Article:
Having direct, two-way communication with employees builds relationships and helps identify what is relevant and needed. This engagement also affords the opportunity to explain the value of training that may not seem immediately applicable or valuable. It’s easy to settle with just communicating with employees via surveys or during a needs assessment (and these are valuable). However, this may also feel impersonal, especially if communication is limited to surveys.

Consider these strategies for direct communication:

  • Small Companies - Have conversations with most or all employees about the training program and ask what they need or if they have feedback.
  • Large Companies - Identify who is most influential, then ask for their thoughts and ideas directly as a proxy for talking to everyone.
  • At random - Identify random employees who’ve recently taken a course and directly request their feedback.

From here, it might be tempting to build the training program and rely on surveys for further feedback. Instead, after implementing changes relevant to a conversation, continue the personal interaction by following up with the employees directly.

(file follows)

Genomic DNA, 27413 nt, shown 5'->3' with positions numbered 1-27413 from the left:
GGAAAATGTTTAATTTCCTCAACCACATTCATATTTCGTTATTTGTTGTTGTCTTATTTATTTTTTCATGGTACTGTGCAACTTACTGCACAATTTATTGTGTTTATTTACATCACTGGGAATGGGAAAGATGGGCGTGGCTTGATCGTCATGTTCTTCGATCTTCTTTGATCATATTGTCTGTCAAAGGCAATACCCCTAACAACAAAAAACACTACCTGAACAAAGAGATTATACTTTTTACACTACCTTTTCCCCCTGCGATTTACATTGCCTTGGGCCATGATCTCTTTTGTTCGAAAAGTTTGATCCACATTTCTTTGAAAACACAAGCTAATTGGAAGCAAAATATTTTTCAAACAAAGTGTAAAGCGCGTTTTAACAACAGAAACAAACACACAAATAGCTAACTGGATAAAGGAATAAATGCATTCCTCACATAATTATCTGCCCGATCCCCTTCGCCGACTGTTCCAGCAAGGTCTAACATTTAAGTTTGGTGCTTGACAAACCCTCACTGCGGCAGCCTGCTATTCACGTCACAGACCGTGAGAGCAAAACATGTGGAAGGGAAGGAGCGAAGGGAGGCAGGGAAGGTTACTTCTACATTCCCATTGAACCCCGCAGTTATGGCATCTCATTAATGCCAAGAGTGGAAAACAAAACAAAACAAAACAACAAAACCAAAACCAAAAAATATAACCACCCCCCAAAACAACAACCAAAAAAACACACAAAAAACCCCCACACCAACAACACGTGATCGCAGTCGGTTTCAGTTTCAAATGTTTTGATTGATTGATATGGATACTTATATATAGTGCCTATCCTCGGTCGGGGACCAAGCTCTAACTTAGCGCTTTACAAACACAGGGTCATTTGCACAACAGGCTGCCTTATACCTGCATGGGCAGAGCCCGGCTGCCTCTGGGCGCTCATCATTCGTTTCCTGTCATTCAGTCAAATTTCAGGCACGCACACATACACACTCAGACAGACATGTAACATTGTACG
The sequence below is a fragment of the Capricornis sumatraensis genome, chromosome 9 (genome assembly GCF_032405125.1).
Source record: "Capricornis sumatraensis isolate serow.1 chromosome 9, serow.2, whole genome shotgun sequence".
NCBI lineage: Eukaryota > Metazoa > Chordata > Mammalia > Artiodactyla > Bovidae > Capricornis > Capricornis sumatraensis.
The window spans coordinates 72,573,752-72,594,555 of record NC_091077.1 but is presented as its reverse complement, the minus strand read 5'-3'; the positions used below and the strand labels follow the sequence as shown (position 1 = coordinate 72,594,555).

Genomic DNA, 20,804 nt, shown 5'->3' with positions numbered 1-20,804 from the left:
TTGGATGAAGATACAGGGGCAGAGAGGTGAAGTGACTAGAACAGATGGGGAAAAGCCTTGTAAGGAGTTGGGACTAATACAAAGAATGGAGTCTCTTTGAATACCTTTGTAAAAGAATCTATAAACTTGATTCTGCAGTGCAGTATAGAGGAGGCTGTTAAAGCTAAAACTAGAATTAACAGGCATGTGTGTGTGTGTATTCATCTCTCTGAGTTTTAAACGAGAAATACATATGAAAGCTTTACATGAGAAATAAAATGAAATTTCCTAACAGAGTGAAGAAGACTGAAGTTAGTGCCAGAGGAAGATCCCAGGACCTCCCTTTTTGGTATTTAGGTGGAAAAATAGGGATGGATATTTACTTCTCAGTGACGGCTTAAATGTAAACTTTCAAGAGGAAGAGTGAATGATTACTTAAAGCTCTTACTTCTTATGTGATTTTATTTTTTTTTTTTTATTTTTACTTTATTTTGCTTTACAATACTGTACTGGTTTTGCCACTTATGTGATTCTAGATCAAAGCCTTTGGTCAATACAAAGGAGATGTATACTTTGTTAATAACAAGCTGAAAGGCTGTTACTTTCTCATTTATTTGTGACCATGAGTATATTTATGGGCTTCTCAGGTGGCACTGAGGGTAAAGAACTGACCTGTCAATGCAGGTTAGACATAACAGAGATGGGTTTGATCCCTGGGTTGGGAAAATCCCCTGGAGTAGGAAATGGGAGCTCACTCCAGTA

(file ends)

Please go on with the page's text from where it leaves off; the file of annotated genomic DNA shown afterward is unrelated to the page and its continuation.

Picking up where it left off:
While some employees may be less forthcoming with critical feedback than on an anonymous survey, you’ll develop relationships that give people a reason to engage with training and provide productive feedback because they know you care about them.

When people feel cared about and listened to, it only enhances the effects of quality content in employee training programs. Leverage technology to improve employee training by using eLearning tools, technical documentation and training manual softwares.